Vicky Phelan, who was diagnosed with terminal cancer after a false negative cervical smear test carried out as part of CervicalCheck, has said her tumours have shrunk significantly.
She was only informed of the misread test last year, and her case came to light in an audit after she had been diagnosed with cervical cancer in 2014.
Since her false negative result her cancer had progressed to the point where she was given just months to live.
Speaking on RTÉ Radio’s Ray Darcy Show today, she said her oncologist from St Vincent’s Hospital in Dublin told her yesterday that a CT scan she had on Tuesday showed there had been "a significant shrinkage" in her tumours.
The Limerick woman said she has had just three doses of a cancer immunotherapy drug, Pembrolizumab, so the news surprised her.
She said her doctor was delighted, as was she, and he told her it was not just significant for her but also for other cancer patients in Ireland.
Ms Phelan said her doctor has been campaigning for Pembrolizumab to be made available to women in Ireland with cervical cancer.
The drug has been licenced since 2014 but Ms Phelan said her doctor has not been able to get access to the drug.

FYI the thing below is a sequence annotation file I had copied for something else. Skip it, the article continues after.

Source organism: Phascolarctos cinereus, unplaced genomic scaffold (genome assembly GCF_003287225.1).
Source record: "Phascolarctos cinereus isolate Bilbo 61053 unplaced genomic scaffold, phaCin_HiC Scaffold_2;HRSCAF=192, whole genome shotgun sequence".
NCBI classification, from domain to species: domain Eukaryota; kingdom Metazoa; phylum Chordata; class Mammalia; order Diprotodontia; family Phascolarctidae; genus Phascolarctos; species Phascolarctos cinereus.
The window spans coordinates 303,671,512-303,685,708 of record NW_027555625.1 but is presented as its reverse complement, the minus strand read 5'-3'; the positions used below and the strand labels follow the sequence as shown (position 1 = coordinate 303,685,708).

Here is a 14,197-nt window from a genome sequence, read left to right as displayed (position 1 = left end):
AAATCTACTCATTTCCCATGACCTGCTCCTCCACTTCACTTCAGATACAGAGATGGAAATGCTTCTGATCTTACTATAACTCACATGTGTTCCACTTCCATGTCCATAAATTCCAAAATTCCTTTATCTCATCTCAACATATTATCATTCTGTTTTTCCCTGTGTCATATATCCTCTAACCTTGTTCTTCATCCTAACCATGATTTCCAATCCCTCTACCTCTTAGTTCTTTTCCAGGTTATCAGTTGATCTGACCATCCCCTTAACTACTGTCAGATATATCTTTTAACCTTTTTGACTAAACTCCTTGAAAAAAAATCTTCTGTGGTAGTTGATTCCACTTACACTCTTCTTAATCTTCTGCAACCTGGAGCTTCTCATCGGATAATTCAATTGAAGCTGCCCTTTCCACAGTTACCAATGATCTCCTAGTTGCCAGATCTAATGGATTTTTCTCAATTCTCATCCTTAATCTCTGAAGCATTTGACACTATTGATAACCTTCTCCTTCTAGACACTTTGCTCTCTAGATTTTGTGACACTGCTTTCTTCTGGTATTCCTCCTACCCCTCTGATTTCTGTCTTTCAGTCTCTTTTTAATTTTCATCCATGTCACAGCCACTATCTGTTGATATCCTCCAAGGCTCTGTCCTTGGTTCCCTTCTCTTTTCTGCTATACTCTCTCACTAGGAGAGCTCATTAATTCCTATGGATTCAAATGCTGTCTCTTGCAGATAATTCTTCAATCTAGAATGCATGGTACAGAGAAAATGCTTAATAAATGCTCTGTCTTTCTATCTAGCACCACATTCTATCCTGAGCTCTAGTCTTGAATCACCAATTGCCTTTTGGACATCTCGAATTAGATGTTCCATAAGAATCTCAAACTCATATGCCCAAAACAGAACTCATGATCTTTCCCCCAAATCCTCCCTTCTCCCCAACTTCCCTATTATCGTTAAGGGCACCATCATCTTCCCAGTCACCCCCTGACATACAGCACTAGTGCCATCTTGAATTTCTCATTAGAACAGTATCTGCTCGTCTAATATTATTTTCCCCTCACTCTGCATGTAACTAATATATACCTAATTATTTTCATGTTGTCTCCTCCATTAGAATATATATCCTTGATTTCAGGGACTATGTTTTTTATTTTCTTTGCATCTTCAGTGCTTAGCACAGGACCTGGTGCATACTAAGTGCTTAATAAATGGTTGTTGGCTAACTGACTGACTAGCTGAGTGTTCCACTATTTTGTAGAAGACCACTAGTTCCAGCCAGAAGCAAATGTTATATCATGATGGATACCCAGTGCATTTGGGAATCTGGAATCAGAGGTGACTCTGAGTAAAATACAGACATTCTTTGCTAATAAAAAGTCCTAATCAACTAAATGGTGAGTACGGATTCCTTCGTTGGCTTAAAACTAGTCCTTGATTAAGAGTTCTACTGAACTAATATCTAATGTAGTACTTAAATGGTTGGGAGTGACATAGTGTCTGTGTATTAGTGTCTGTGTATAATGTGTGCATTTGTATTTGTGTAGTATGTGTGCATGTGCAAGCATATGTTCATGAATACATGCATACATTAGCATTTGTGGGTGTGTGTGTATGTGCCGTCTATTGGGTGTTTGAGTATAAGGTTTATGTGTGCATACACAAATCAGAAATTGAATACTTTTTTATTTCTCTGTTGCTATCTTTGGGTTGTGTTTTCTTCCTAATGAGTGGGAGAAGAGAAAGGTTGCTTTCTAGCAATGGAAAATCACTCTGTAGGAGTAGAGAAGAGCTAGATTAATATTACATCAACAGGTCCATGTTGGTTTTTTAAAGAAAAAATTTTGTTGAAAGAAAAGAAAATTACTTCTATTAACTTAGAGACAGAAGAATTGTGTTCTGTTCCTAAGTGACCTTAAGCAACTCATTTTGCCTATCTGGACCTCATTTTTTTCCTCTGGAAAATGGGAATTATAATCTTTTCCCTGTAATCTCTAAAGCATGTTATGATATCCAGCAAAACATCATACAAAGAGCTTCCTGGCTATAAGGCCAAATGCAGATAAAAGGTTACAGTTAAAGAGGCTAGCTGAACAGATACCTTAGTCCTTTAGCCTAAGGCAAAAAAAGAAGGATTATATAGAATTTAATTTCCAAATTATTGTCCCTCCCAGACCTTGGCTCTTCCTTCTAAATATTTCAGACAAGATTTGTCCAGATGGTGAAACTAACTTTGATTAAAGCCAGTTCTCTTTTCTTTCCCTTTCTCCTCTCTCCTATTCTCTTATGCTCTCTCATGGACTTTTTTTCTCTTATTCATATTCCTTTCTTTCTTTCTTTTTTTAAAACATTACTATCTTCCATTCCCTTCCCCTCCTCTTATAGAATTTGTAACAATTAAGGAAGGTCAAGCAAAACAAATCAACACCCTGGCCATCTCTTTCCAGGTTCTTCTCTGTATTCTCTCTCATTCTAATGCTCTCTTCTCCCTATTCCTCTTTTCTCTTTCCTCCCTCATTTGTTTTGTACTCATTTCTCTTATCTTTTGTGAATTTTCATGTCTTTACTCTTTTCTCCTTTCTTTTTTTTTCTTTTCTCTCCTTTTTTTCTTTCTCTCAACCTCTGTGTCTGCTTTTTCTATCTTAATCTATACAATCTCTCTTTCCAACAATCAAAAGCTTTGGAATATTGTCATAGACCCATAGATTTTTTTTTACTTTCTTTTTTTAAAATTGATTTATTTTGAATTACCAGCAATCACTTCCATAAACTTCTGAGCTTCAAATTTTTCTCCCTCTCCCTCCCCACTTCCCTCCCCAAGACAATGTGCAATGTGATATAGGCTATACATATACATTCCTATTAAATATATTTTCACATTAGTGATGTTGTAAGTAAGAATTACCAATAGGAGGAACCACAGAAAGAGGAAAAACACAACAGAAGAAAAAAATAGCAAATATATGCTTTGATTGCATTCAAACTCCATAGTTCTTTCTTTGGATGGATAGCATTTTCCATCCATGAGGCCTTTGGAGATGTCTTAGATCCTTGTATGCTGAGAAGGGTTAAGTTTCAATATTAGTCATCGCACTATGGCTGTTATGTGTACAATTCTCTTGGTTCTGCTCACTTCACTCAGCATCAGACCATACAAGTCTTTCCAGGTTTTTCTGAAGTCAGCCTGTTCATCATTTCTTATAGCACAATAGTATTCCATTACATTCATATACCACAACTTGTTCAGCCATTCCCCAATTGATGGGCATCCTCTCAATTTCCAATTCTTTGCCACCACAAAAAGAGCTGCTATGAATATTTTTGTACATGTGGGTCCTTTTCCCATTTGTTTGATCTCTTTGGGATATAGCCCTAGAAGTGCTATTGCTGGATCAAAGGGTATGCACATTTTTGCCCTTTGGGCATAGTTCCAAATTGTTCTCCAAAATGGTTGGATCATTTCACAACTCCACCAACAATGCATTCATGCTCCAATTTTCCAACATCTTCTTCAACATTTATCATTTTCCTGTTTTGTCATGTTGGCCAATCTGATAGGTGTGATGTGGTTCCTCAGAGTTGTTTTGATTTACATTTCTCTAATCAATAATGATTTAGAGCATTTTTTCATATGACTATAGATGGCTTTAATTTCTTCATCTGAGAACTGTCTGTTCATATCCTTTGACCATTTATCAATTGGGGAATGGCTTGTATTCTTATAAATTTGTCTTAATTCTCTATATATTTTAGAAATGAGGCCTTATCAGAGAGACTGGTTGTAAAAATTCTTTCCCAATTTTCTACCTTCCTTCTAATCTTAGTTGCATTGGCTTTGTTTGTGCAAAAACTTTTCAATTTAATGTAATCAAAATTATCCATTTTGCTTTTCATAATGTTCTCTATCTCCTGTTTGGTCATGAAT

She said Pembrolizumab is not licenced for use for her type of cancer, but she was able to have it prescribed after "nine weeks of blood, sweat and tears fighting for this drug".
Anyone else who is on the drug in Ireland is only receiving the treatment as part of clinical trials, she said.
She said "perseverance" and "stubbornness" was how she ended up getting the drug.
"I wasn’t going to take no for an answer", she said.
"When you are given a terminal diagnosis and you have no hope, you’ll do whatever you have to get the drug if you think it’s going to work," she said.
She said she had a sense the news would be good, but not as good as the doctor told her it was.
Ms Phelan said she was no longer in pain and her 10cm tumour had shrunk a lot, so straight away she felt the drug had to be working.
"It actually is amazing ... the type of news I got yesterday, you couldn’t have expected it."
"If you told me back in January that I’d be in this position, I’m not naive enough to think that this is going to cure me, but it’s going to be something like diabetes – I see it as something like that."
Listen: Vicky Phelan speaks to Ray Darcy
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